Armenia has signed an agreement with Russia to join the international uranium enrichment centre to be set up in Siberia. The two countries have also agreed to set up a joint venture for uranium exploration.
The agreement to join the enrichment centre was signed by the prime ministers of the two countries, Victor Zubkov and Serzh Sarkisyan, during a visit by Zubkov to the Armenian capital Yerevan. Armenia now joins Kazakhstan and Russia in the venture to set up a shared enrichment centre at Russia's existing Angarsk plant. Ukraine has also expressed interest in signing up.
The international centre is seen as a first step towards an internationalized nuclear fuel cycle and possible nuclear fuel 'bank', which would contribute to non-proliferation aims by ensuring security of supply of nuclear fuel without countries needing to establish their own fuel production facilities.
The two countries also signed a memorandum to set up a 50:50 Russian-Armenian joint venture to explore for uranium and other minerals in Armenia, with prospecting activities due to begin in September 2008.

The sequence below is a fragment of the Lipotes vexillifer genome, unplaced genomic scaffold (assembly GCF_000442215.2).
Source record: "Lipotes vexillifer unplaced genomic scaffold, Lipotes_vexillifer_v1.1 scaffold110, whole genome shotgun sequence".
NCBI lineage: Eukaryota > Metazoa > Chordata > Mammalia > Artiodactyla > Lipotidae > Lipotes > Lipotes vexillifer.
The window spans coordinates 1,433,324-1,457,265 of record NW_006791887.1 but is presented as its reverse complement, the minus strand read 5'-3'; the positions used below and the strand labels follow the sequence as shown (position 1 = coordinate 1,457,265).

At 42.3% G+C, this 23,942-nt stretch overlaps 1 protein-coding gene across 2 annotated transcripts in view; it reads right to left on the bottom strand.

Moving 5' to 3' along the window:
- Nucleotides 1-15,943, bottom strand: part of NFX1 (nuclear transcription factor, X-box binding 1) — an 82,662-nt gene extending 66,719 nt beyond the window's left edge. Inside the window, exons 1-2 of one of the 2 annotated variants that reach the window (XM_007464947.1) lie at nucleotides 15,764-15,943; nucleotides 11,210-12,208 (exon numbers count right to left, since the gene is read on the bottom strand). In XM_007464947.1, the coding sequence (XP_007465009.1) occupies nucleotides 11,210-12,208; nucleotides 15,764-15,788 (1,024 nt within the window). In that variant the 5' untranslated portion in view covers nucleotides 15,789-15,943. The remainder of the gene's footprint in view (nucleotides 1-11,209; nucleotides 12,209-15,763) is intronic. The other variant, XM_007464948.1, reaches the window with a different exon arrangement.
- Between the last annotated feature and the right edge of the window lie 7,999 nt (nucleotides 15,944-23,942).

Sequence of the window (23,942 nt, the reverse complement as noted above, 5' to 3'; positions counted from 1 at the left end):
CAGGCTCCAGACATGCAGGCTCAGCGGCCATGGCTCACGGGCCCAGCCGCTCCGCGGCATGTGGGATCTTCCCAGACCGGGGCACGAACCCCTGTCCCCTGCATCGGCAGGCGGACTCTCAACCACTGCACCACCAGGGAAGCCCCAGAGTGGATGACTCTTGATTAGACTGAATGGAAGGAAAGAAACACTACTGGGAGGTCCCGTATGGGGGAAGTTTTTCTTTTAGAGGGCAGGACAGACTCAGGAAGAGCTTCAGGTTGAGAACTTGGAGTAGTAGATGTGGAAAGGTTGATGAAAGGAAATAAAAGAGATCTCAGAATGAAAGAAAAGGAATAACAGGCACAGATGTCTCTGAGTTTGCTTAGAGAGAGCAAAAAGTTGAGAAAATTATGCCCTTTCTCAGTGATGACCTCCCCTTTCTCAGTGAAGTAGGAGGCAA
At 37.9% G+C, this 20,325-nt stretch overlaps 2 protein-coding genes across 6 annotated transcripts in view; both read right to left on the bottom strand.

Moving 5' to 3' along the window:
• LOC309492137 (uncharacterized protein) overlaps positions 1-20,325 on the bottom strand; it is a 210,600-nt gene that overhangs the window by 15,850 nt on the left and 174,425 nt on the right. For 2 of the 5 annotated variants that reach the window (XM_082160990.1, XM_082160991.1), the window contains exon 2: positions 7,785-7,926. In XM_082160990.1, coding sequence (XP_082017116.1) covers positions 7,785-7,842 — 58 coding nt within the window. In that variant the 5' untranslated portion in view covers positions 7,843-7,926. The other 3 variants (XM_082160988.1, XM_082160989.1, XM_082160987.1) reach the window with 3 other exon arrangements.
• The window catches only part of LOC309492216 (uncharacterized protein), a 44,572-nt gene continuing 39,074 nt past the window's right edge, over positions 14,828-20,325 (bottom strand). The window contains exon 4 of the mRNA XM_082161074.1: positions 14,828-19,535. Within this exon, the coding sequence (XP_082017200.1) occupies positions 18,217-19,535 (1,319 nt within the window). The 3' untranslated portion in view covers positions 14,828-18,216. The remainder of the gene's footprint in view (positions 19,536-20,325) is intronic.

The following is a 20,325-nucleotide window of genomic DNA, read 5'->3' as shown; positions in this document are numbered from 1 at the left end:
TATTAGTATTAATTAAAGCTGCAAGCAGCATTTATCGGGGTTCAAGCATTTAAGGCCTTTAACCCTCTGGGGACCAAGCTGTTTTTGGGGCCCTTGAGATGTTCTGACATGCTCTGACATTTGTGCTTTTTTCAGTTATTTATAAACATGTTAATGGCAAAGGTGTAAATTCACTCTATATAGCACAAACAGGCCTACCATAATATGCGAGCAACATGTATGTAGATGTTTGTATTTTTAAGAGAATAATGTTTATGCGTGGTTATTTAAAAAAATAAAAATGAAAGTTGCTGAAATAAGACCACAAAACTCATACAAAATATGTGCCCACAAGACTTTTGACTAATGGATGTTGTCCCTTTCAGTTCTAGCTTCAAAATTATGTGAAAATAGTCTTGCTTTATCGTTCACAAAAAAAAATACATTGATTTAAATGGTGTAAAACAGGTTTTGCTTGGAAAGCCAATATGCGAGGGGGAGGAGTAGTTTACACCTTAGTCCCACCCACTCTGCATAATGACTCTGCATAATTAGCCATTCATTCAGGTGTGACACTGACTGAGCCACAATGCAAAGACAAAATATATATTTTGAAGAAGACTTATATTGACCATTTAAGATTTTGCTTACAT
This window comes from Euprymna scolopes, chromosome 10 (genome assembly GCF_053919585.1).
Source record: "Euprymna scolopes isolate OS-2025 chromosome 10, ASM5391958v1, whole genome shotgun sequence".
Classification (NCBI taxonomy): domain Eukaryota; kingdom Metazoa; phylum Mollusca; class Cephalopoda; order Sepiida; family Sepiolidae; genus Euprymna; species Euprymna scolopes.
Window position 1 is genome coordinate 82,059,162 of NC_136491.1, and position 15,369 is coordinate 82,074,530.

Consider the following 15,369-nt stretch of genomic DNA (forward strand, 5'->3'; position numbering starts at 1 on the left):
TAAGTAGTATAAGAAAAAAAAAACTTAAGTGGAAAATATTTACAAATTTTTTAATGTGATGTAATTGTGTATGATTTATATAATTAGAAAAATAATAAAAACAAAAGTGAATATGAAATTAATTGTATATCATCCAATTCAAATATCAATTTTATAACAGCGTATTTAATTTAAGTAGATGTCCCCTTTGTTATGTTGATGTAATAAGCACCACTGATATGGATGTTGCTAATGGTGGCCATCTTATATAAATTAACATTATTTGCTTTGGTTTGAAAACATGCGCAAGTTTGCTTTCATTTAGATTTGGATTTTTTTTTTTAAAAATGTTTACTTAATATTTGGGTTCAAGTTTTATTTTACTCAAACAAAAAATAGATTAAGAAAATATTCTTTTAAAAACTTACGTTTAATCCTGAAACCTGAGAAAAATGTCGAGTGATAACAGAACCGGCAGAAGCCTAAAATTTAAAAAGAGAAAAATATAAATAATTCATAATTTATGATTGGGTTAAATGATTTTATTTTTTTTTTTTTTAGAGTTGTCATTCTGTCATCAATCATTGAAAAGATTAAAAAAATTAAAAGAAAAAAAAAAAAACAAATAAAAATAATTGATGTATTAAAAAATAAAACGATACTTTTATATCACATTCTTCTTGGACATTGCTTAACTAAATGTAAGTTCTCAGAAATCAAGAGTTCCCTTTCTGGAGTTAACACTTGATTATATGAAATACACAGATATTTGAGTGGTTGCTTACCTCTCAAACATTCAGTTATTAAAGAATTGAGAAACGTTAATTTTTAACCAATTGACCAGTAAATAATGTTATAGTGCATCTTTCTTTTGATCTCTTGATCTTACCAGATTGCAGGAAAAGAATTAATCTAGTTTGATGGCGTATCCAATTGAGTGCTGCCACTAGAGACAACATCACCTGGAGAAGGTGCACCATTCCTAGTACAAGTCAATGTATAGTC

Speaking after the prime ministerial talks, Sergei Kiryenko, head of Russian state nuclear energy corporation Rosatom also told reporters that Russia would be the likely winners of a tender for the construction of a new 1000 MWe nuclear power plant on the site of Armenia's existing Metsamor plant. Kiriyenko said the government of Armenia would announce a tender for the construction of new nuclear power plant, adding modestly: "We are going to take part in it and we have quite good chances to win."
The Metsamor power station originally hosted two nuclear units. Both were closed down after a severe earthquake in 1988 triggered concerns about their seismic vulnerability. One unit is now undergoing decommissioning but the other restarted operations in 1995 and is earmarked for closure around 2016. Armenia relies on Metsamor for over 40% of its electricity and in November 2007 the USA also signalled its support for nuclear new build in the country, pledging a reported $2 million towards planning studies.